Presently, there are no studies comparing intermediate-to-late outcomes (>5 years) of the presumed best percutaneous approach, or DES-PCI, to that of the presumed optimal surgical revascularization strategy, or MA-CABG. We thus have studied the hypothesis that, in patients with multivessel CAD, MA-CABG surgery will substantially and significantly extend the mortality and reintervention outcomes advantage observed with conventional SA-CABG over that of PCI, irrespective of stent type (BMS or DES). If true, such a finding has the potential to substantially reshape the debate regarding the optimal choice for treatment of multivessel CAD.
These patients were derived from prospectively collected cardiac surgery (1994 to 2011) and interventional cardiology (1998 to 2009) clinical databases at Mount Sinai Beth Israel Medical Center (New York, New York). These databases are collected and reported in accordance with the requirements of the New York State Department of Health Reporting Systems. The institutional review board approved this study. The informed consent requirement was waived.
In this retrospective analysis, patients were included if undergoing their first, nonemergency, coronary revascularization (PCI or CABG) for multivessel CAD. All patients had significant LAD disease and, in cases of CABG, must have received a LITA-LAD graft and a minimum of 2 bypass grafts. PCI patients were included only if ≥1 stent was successfully implanted. Alternatively, patients were excluded from the study in cases of previous coronary revascularization by CABG (n = 1,236) or PCI (n = 2,327), single vessel disease (n = 4,014), no LAD disease (n = 2,462), cardiogenic shock (25 PCI, 7 CABG), any myocardial infarction within 1 day of intervention (729 PCI, 60 CABG), if left main coronary stenting in cases of PCI (n = 112), or no stent PCI (226 failed PCI, 494 balloon angioplasty). Study-eligible patients were identified from a pool of 16,732 unique patients (11,999 PCI and 4,733 isolated CABG with LITA-LAD graft) and divided into 4 treatment groups: BMS-PCI; DES-PCI; SA-CABG; and MA-CABG. PCI patients receiving both DES and BMS stents were included in DES-PCI cohort. All MA-CABG in this study received ≥1 radial artery grafts in addition to a LITA-LAD graft with or without additional vein grafts.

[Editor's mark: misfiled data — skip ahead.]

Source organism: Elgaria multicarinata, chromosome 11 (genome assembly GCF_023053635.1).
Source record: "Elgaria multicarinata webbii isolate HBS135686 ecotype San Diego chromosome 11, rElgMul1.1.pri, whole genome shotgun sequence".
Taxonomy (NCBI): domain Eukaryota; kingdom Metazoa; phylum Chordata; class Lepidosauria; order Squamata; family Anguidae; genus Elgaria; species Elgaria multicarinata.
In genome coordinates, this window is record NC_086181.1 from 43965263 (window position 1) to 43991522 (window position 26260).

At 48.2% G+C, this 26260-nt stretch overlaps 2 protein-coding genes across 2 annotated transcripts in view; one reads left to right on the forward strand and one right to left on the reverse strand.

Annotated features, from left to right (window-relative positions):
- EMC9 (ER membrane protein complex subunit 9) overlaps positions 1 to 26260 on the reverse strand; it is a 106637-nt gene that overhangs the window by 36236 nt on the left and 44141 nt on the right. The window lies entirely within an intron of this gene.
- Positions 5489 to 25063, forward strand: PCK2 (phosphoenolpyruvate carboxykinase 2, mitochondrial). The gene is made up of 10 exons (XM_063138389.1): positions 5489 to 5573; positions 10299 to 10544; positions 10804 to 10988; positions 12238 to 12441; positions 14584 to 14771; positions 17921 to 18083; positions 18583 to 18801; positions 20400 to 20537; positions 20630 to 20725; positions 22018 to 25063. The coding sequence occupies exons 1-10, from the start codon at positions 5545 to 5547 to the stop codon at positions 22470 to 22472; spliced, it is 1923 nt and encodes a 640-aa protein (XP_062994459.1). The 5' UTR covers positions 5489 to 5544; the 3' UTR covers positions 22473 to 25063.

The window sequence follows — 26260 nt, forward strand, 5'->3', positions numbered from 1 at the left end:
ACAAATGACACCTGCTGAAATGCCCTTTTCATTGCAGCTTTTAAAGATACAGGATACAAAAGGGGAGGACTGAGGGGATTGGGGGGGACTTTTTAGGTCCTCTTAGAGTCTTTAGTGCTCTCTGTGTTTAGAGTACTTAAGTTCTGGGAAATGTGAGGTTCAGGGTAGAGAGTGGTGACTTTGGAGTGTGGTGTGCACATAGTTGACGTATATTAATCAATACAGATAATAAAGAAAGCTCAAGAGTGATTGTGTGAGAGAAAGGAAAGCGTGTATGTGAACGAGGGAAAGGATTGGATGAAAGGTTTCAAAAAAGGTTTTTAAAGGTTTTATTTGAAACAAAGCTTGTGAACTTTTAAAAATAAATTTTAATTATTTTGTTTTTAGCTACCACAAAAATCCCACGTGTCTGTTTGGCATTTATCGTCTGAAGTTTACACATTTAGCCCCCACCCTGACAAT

Outcomes and follow-up
All cause-mortality and repeat coronary reintervention (PCI or CABG) ≤9 years after index primary revascularization were analyzed. Late all-cause mortality data were secured at the institution's patient follow-up and verified from recurrent twice annual (last in April 2012) queries of the U.S. Social Security Death Index database. Given the frequent use of planned staged PCI to treat multivessel CAD, the first planned reintervention was not considered an outcome event. A planned-staged PCI was defined as a nonemergency procedure occurring within 6 weeks of primary PCI and where new target vessels are revascularized. Note, in such patients, a second repeat PCI (third overall) was counted as a reintervention event.
The 4 PCI and CABG treatment study cohorts exhibited substantial demographic and risk factor differences (Table 1) that confound between-groups outcome comparisons. As a primary approach to obtain risk-adjusted PCI versus CABG outcome comparisons, we used propensity score matching—applied to 2 treatment groups at a time—to derive balanced demographic and risk factor subcohorts. Specifically, 4 matched patient-pair groups (1 PCI, 1 CABG) were based on propensity score models calculated separately for BMS-PCI and SA-CABG, BMS-PCI and MA-CABG, DES-PCI and SA-CABG, and DES-PCI and MA-CABG.
All propensity models considered PCI as treatment for the calculation of probability of PCI via nonparsimonious logistic multivariate models using 21 demographics and preoperative risk factors. Left main disease was not included in the propensity model given its relative rarity in PCI-treated patients versus CABG-treated (5% vs. 32%) so as not to severely limit the matching of patients. A 1-to-1 greedy propensity score matching was obtained in each case and always to the closest available score and within ±1% difference. Patient factors for matched patient groups were compared to ensure matching adequacy defined as standardized differences <10% for all continuous and categorical variables (30).